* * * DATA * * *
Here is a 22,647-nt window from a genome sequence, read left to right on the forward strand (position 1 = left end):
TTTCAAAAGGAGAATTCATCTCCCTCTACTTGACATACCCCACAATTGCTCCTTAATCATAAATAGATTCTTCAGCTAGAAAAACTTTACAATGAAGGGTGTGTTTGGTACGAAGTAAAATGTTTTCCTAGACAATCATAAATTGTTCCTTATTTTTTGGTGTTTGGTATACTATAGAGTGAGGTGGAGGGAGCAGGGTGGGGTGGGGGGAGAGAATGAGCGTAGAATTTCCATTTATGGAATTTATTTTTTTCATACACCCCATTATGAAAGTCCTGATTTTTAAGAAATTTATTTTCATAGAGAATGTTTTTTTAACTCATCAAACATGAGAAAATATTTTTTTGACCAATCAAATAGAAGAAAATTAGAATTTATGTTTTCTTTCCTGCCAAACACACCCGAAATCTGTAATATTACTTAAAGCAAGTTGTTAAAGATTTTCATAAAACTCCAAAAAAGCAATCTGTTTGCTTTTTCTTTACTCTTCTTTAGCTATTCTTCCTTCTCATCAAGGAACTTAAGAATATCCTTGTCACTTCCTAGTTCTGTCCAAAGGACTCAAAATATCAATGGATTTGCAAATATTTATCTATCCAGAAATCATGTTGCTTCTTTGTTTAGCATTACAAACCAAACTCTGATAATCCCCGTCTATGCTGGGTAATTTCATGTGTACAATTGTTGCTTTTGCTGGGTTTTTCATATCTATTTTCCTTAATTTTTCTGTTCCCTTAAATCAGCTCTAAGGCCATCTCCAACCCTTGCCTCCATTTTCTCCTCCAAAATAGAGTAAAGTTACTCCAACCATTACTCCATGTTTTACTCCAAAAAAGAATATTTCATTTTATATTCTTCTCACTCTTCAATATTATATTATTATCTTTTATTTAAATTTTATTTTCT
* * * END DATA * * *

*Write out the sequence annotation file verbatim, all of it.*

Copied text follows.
Here is a 22,647-nt window from a genome sequence, read left to right on the forward strand (position 1 = left end):
TTTCAAAAGGAGAATTCATCTCCCTCTACTTGACATACCCCACAATTGCTCCTTAATCATAAATAGATTCTTCAGCTAGAAAAACTTTACAATGAAGGGTGTGTTTGGTACGAAGTAAAATGTTTTCCTAGACAATCATAAATTGTTCCTTATTTTTTGGTGTTTGGTATACTATAGAGTGAGGTGGAGGGAGCAGGGTGGGGTGGGGGGAGAGAATGAGCGTAGAATTTCCATTTATGGAATTTATTTTTTTCATACACCCCATTATGAAAGTCCTGATTTTTAAGAAATTTATTTTCATAGAGAATGTTTTTTTAACTCATCAAACATGAGAAAATATTTTTTTGACCAATCAAATAGAAGAAAATTAGAATTTATGTTTTCTTTCCTGCCAAACACACCCGAAATCTGTAATATTACTTAAAGCAAGTTGTTAAAGATTTTCATAAAACTCCAAAAAAGCAATCTGTTTGCTTTTTCTTTACTCTTCTTTAGCTATTCTTCCTTCTCATCAAGGAACTTAAGAATATCCTTGTCACTTCCTAGTTCTGTCCAAAGGACTCAAAATATCAATGGATTTGCAAATATTTATCTATCCAGAAATCATGTTGCTTCTTTGTTTAGCATTACAAACCAAACTCTGATAATCCCCGTCTATGCTGGGTAATTTCATGTGTACAATTGTTGCTTTTGCTGGGTTTTTCATATCTATTTTCCTTAATTTTTCTGTTCCCTTAAATCAGCTCTAAGGCCATCTCCAACCCTTGCCTCCATTTTCTCCTCCAAAATAGAGTAAAGTTACTCCAACCATTACTCCATGTTTTACTCCAAAAAAGAATATTTCATTTTATATTCTTCTCACTCTTCAATATTATATTATTATCTTTTATTTAAATTTTATTTTCT